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What does Cam Newton’s absence mean for the Patriots quarterback competition? The door is slightly open for Mac Jones.

Related: Cam Newton out until Thursday after a ‘misunderstanding’ with Covid-19 protocols

New England Patriots v Philadelphia Eagles Photo by Mitchell Leff/Getty Images

When the New England Patriots took the practice fields on Monday morning, Cam Newton was suspiciously absent. The reason was revealed by the team a short time later: Newton has to sit out five days under the NFL’s Covid-19 protocols after leaving the New England area to receive club-approved medical treatment.

The whole affair was labeled a “misunderstanding” but the rule book knows no mercy. Newton will miss three practices, including the first of two joint sessions with the New York Giants, and will not be allowed to reenter the Patriots’ facility until Thursday.

The timing is obviously not ideal given that the team is in the middle of training camp and slowly starting to get into a regular season routine. The fallout from the news goes beyond any disruption caused by Newton’s trip and the subsequent five-day absence, though.

The Patriots’ quarterback competition could also be shaken up by Newton’s current status.

One thing has to be clear, though: five days away from the facility per se will not decide the battle between Newton and Mac Jones in favor of the first-round rookie. A lot goes into the decision about who will start once the regular season begins in mid-September. However, the door is now slightly open for the youngster — something it did not necessarily appear to be based on how the two were used in preseason so far.

The biggest issue here is actually not any missed practice time. Players miss practice all the time for medical reasons, giving their competition opportunities to seize more reps or take over unexpected roles.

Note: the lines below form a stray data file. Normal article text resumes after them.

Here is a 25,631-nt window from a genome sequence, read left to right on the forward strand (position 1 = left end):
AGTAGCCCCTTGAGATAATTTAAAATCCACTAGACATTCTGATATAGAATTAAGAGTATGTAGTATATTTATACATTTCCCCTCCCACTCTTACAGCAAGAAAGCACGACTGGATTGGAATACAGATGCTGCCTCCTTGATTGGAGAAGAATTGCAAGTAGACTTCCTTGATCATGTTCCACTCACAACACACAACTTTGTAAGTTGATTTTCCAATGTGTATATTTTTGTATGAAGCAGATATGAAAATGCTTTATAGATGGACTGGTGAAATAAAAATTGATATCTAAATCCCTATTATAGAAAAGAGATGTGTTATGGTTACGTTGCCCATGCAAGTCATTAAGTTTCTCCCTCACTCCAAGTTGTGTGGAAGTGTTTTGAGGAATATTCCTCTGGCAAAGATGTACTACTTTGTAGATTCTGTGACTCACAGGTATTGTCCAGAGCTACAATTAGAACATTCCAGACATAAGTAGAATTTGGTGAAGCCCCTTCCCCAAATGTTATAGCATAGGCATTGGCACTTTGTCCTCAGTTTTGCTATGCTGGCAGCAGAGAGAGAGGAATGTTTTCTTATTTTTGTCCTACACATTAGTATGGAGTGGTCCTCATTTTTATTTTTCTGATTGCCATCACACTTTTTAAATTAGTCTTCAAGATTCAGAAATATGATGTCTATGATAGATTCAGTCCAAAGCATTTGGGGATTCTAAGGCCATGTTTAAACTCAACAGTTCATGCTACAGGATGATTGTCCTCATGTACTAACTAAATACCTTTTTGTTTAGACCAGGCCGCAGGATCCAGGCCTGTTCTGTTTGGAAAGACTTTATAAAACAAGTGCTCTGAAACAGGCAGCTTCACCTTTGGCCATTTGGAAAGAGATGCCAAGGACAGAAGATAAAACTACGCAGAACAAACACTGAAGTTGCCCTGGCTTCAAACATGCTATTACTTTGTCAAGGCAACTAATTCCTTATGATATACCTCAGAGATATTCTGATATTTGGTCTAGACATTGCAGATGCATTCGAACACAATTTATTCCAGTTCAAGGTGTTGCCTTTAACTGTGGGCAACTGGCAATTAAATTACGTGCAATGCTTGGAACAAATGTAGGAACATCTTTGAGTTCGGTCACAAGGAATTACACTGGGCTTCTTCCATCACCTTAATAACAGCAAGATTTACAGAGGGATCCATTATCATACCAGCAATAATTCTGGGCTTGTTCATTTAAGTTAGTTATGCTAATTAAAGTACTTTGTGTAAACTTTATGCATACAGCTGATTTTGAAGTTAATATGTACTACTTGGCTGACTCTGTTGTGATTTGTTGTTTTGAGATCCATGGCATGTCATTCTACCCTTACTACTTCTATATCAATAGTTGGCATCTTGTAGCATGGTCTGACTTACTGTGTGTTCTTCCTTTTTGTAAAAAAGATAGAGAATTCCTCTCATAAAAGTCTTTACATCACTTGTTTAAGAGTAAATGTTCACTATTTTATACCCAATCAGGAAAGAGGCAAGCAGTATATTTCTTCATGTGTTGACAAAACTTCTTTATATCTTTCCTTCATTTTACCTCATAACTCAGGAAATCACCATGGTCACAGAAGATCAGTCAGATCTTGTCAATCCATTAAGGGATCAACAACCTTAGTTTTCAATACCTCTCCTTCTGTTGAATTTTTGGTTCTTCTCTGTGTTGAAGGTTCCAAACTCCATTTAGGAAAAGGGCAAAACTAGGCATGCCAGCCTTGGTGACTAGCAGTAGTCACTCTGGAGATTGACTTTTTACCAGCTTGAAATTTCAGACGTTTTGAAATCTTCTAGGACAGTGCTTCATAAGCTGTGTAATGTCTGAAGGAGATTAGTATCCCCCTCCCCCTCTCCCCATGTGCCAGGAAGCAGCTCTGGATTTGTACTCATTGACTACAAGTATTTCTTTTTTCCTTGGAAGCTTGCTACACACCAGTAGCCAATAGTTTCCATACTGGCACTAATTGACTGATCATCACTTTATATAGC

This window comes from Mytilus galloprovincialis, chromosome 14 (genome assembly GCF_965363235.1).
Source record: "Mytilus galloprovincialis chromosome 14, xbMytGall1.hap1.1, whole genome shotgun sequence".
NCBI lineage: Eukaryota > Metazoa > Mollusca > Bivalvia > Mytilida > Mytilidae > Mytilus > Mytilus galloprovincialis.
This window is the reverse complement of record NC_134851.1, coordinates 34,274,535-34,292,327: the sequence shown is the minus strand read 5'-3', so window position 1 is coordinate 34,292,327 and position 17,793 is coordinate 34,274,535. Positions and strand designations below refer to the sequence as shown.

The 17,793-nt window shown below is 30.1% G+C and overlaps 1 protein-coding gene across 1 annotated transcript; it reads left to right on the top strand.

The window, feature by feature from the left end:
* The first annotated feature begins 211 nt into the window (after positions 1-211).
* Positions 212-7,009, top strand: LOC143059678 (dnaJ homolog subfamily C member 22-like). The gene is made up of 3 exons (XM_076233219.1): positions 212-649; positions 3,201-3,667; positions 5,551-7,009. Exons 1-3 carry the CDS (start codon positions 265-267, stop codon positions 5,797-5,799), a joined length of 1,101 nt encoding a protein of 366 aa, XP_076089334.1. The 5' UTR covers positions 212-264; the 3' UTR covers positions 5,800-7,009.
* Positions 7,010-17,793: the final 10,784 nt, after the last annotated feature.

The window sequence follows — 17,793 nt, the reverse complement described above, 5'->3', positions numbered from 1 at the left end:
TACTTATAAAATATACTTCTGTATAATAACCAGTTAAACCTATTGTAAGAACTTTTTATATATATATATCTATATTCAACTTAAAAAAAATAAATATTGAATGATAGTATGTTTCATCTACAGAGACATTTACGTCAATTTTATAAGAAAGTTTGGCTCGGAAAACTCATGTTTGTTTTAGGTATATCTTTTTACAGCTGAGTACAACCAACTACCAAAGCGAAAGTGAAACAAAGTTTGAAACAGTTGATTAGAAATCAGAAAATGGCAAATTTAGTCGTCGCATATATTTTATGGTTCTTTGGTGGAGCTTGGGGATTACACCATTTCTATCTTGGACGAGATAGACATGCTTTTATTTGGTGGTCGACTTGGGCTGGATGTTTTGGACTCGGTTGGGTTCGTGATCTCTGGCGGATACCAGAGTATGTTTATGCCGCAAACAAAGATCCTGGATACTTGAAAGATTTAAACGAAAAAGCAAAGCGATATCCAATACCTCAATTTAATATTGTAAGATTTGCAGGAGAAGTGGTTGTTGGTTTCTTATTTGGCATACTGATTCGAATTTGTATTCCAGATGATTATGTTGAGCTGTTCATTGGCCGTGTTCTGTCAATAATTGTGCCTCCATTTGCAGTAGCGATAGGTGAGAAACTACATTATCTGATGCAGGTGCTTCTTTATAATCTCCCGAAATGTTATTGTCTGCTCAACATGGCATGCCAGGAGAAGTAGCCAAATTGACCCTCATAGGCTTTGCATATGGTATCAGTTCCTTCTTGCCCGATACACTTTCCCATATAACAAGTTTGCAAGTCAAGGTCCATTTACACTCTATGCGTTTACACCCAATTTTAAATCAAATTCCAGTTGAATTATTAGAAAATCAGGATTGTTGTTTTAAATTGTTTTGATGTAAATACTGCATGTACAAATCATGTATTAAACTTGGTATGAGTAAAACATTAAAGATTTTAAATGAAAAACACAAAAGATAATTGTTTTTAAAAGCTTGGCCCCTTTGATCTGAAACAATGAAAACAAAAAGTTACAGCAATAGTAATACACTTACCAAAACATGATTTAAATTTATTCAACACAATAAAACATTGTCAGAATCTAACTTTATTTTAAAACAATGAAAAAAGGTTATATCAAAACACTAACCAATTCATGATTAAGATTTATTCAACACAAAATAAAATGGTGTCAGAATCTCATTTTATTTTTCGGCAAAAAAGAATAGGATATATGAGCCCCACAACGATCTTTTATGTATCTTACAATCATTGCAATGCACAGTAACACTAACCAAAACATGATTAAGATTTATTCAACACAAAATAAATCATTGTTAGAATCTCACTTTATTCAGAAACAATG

However, Newton’s protocol-mandated absence confirms that he has not yet been vaccinated against Covid-19. That could very well be seen as a problem.

There has been debate about the vaccination throughout the league, and Patriots safety Devin McCourty reiterated the “personal choice” aspect following Monday’s practice. One thing can still not be denied given the framework the NFL built this offseason: players who are unvaccinated are subject to more scrutiny, and will have a higher chance of missing time (let alone being vulnerable to Covid-19) than their fully vaccinated counterparts.

Whether or not the team and/or Newton made a honest mistake does not matter. He is out until Thursday, while Mac Jones is out there on the practice fields.

Bill Belichick and Josh McDaniels both mentioned the importance of consistency when speaking about the Patriots’ quarterback position recently. While they talked primarily about areas such as decision making or ball security, one has to assume that this includes consistent availability as well.

Belichick has repeatedly stated in the past that availability is oftentimes more important than ability. Considering the NFL’s current protocols, that availability is not a given this season until Newton’s vaccination status changes.

Fairly or not, it could therefore also be a factor to consider when it comes to New England naming a starter. That is life in the NFL in 2021.